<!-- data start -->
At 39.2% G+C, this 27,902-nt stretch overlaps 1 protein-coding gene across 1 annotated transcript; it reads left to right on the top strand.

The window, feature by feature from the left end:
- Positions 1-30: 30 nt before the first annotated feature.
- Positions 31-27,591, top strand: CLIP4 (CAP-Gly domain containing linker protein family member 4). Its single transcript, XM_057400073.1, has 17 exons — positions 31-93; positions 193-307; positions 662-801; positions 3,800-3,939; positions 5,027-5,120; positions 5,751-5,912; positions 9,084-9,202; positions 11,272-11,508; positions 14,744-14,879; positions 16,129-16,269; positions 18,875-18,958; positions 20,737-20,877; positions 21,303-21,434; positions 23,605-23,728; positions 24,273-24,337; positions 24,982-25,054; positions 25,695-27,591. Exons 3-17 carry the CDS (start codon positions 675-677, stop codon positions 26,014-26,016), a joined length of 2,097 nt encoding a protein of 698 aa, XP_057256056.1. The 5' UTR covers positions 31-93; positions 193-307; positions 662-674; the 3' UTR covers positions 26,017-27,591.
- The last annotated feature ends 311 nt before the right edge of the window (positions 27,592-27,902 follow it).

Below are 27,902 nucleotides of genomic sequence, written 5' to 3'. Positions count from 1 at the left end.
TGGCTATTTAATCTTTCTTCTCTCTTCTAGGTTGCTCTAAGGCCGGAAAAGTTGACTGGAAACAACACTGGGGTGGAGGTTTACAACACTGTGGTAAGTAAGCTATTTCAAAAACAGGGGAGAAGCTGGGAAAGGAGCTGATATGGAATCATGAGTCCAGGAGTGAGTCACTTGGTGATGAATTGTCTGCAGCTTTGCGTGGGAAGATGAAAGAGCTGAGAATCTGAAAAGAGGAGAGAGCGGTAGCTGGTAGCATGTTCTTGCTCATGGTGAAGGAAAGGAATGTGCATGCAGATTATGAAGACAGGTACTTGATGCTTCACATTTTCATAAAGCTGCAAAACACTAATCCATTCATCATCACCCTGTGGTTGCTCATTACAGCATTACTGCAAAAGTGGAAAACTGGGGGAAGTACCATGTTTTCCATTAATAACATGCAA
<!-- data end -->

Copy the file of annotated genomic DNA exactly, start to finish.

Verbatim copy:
At 39.2% G+C, this 27,902-nt stretch overlaps 1 protein-coding gene across 1 annotated transcript; it reads left to right on the top strand.

The window, feature by feature from the left end:
- Positions 1-30: 30 nt before the first annotated feature.
- Positions 31-27,591, top strand: CLIP4 (CAP-Gly domain containing linker protein family member 4). Its single transcript, XM_057400073.1, has 17 exons — positions 31-93; positions 193-307; positions 662-801; positions 3,800-3,939; positions 5,027-5,120; positions 5,751-5,912; positions 9,084-9,202; positions 11,272-11,508; positions 14,744-14,879; positions 16,129-16,269; positions 18,875-18,958; positions 20,737-20,877; positions 21,303-21,434; positions 23,605-23,728; positions 24,273-24,337; positions 24,982-25,054; positions 25,695-27,591. Exons 3-17 carry the CDS (start codon positions 675-677, stop codon positions 26,014-26,016), a joined length of 2,097 nt encoding a protein of 698 aa, XP_057256056.1. The 5' UTR covers positions 31-93; positions 193-307; positions 662-674; the 3' UTR covers positions 26,017-27,591.
- The last annotated feature ends 311 nt before the right edge of the window (positions 27,592-27,902 follow it).

Below are 27,902 nucleotides of genomic sequence, written 5' to 3'. Positions count from 1 at the left end.
TGGCTATTTAATCTTTCTTCTCTCTTCTAGGTTGCTCTAAGGCCGGAAAAGTTGACTGGAAACAACACTGGGGTGGAGGTTTACAACACTGTGGTAAGTAAGCTATTTCAAAAACAGGGGAGAAGCTGGGAAAGGAGCTGATATGGAATCATGAGTCCAGGAGTGAGTCACTTGGTGATGAATTGTCTGCAGCTTTGCGTGGGAAGATGAAAGAGCTGAGAATCTGAAAAGAGGAGAGAGCGGTAGCTGGTAGCATGTTCTTGCTCATGGTGAAGGAAAGGAATGTGCATGCAGATTATGAAGACAGGTACTTGATGCTTCACATTTTCATAAAGCTGCAAAACACTAATCCATTCATCATCACCCTGTGGTTGCTCATTACAGCATTACTGCAAAAGTGGAAAACTGGGGGAAGTACCATGTTTTCCATTAATAACATGCAA